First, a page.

Incoming ASU Business Dean Shane Hunt Plans for A New Era In Business

by Luke Jones  on Monday, May. 5, 2014 12:00 am  

Shane Hunt

Shane Hunt won’t officially start his new job as Arkansas State University’s business dean until June 16, but he already has plans for future Arkansas entrepreneurs.

The Great Recession, Hunt said, has been both a blessing and a curse for ASU’s College of Business. Enrollment has increased “modestly,” Hunt said, averaging about 4 percent growth per year, since the economic downturn.

“We’ve been trending positive and adding more people in each of our majors, and considering the circumstances, we’ve been pleased with what we’ve done,” he said.

But the recession also meant increased scrutiny on the field of business.

“Business schools across the country have faced a lot of pressure following the most recent recession,” Hunt said. “So we have a group of soon-to-be college students who really came of age during that recession — maybe they were in high school or junior high — and saw the impact it had on their families.”

To respond to that, the college needs to ensure that its business curriculum doesn’t become antiquated, which Hunt said is a common problem for business colleges.

It also needs to ensure students have skill sets that are relevant to what businesses need and have an ethical “culture of honor” within the college.

“We need to be training great, smart, hardworking and ethical business leaders who can help drive the economy,” he said.

Hunt grew up in Oklahoma City and received his bachelor’s degree in marketing and then his Master of Business Administration from the University of Oklahoma in Norman.

His initial career experience was for The Williams Cos. Inc., an energy and telecommunications company in Tulsa. He started out as a pricing analyst on the telecom side, and said that over time he worked in all of the four “P’s” of marketing: price, product, promotion and place.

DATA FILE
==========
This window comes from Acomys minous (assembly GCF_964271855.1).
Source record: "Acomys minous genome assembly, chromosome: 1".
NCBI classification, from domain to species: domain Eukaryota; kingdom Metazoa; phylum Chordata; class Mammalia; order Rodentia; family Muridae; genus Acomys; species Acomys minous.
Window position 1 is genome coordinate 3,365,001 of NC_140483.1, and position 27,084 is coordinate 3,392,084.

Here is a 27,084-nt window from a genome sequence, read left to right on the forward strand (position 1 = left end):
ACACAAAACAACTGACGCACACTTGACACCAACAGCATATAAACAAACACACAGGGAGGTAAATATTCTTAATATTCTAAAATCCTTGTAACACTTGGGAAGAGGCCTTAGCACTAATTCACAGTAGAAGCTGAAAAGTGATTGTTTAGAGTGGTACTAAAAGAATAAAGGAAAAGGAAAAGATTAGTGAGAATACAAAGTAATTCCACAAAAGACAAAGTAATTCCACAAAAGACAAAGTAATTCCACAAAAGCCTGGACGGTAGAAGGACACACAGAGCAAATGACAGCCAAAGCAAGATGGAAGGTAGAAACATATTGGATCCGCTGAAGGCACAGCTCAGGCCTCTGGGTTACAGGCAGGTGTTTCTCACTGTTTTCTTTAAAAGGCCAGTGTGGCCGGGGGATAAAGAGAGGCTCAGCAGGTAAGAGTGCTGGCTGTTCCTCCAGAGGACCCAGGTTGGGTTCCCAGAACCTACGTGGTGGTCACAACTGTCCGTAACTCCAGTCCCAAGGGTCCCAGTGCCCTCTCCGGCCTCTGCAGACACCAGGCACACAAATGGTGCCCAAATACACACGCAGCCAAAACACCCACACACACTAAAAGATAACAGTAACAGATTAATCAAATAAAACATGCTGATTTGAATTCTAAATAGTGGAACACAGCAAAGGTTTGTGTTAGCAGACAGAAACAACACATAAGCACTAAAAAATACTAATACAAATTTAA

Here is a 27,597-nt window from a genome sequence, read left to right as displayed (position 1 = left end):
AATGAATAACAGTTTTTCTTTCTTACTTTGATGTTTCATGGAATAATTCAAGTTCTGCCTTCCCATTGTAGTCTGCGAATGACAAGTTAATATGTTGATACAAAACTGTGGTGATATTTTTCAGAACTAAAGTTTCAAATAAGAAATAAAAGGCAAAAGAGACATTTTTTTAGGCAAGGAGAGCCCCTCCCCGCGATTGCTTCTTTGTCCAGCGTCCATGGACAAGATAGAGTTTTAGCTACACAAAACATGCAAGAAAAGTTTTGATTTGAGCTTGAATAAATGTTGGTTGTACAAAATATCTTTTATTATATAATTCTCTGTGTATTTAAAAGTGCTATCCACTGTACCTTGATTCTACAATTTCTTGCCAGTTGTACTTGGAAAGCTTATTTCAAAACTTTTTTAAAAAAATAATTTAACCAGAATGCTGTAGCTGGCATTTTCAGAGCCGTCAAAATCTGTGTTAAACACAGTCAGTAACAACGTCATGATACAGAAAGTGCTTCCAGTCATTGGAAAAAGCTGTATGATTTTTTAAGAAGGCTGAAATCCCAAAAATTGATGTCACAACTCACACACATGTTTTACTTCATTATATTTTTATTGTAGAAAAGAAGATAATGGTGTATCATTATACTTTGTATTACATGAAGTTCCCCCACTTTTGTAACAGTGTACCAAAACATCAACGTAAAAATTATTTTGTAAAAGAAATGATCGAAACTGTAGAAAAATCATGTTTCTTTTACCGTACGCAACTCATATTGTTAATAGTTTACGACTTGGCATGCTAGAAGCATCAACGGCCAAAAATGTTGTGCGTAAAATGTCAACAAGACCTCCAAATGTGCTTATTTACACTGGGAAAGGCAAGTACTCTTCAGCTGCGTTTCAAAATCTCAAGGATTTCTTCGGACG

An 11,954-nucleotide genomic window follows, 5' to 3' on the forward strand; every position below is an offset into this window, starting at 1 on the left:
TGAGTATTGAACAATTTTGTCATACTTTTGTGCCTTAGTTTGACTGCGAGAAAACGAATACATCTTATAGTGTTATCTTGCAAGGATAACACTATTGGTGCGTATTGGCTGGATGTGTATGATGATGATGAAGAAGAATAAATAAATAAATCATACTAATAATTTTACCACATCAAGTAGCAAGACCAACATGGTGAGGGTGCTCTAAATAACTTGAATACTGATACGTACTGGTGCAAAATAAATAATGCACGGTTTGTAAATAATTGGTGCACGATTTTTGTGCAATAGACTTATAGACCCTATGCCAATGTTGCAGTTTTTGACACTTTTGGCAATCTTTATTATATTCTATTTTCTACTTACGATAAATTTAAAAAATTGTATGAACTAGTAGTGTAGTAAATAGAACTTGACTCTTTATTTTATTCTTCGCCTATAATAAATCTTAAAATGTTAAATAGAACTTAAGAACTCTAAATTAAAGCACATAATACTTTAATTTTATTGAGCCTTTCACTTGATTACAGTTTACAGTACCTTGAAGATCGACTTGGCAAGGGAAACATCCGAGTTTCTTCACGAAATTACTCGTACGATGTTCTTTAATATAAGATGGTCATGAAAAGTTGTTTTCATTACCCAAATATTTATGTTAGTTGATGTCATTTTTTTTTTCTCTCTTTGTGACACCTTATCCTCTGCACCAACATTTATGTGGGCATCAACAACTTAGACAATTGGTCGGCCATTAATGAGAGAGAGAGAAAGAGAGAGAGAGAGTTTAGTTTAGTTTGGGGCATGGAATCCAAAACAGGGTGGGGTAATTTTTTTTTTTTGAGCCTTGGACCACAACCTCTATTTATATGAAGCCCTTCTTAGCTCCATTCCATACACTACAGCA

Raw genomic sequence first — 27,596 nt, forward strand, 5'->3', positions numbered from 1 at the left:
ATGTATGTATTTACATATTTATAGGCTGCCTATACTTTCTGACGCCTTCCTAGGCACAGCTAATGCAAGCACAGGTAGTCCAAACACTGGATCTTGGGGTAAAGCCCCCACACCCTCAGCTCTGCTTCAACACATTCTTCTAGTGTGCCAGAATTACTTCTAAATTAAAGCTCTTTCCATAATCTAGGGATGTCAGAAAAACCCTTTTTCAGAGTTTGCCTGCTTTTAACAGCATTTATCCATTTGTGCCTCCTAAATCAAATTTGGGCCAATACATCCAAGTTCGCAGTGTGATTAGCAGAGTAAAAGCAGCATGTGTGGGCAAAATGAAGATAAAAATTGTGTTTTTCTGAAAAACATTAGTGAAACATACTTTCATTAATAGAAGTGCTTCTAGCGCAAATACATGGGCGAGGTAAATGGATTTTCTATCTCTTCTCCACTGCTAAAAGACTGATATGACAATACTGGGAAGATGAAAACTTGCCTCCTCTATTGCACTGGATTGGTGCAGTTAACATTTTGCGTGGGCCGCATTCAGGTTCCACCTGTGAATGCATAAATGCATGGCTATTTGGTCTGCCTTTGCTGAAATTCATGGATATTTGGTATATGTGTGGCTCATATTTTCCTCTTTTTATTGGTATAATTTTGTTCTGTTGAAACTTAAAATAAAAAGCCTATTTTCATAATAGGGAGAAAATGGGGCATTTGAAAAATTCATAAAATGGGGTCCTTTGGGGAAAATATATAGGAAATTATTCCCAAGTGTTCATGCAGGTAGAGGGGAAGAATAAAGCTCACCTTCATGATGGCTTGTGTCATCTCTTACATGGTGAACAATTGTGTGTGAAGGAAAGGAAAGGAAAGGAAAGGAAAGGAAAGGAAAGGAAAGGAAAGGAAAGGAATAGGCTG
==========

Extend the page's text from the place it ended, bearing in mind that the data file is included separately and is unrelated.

“We had at the time one of the largest next-generation fiber optic networks in the world,” he said. “My first job was a pricing analyst, and then I worked with the business sales team to structure pricing. I worked on deals to basically provide bandwidth to large companies like AT&T, Sprint and Verizon down to enterprise solutions for medium businesses.”

Later he became manager of business development for Citynet of Bridgeport, West Virginia, which had offices in Tulsa.

“I think that was a very beneficial part of my time as a professor, having not just a Ph.D. but having a private sector background,” he said. “I have the experiences of things I did well and things I did wrong, and I can help students learn from those.”

In the early 2000s, when the dot-com bubble burst, Hunt began to consider where his career path might lead.

He began the process of obtaining a doctorate from the University of Oklahoma with the thought that he might return to the private sector afterward.

“There, I saw how much I enjoyed teaching, research and helping students achieve their dreams,” he said. “That’s the best job in the world. Not long after that, I knew that’s what I was going to do.”

He began searching for jobs on college campuses, and that led him to ASU.

Having never been to Jonesboro before, Hunt said he and his family “fell in love” with the town and the university.

He started as an assistant professor in 2007 and became an associate professor in 2011, finally receiving tenure in 2013 before being named dean of the business college this year.

As dean, Hunt said his major goal is to increase enrollment and help students ensure a return on their college investments.

Specifically, Hunt is working on a “very aggressive” review of the college’s current curriculum.

“In the three weeks since the dean announcement, I’ve been going out and talking to business leaders across the state and region, spending time talking with executives and for-profit companies,” he said. “We’re looking internally, from an academic standpoint, and we’re also out talking to executives and people in the private sector about what they need.”

He said the process has already revealed that businesses need more well-trained salespeople.

“That’s an opportunity for us,” he said. “One of the positions we’ll be hiring for this summer and the following fall is a new marketing professor who will focus on sales. He or she will really work to develop our sales program and some ideas on the curriculum, including things like students competing in national sales competitions.”

Another area with high demand is supply chain management, Hunt said.

“We have that major within our colleges,” Hunt said. “It’s relatively new and focuses on global supply chain management. We’ve had some great success within that program.”

Overall, Hunt said, he’s more interested in the skills students gain from the college than the number enrolled.

“I will grow enrollment,” he said. “But I will tell you that I’m far more concerned and focused on the experience they have in our business school and the things we help teach them.”

 

 

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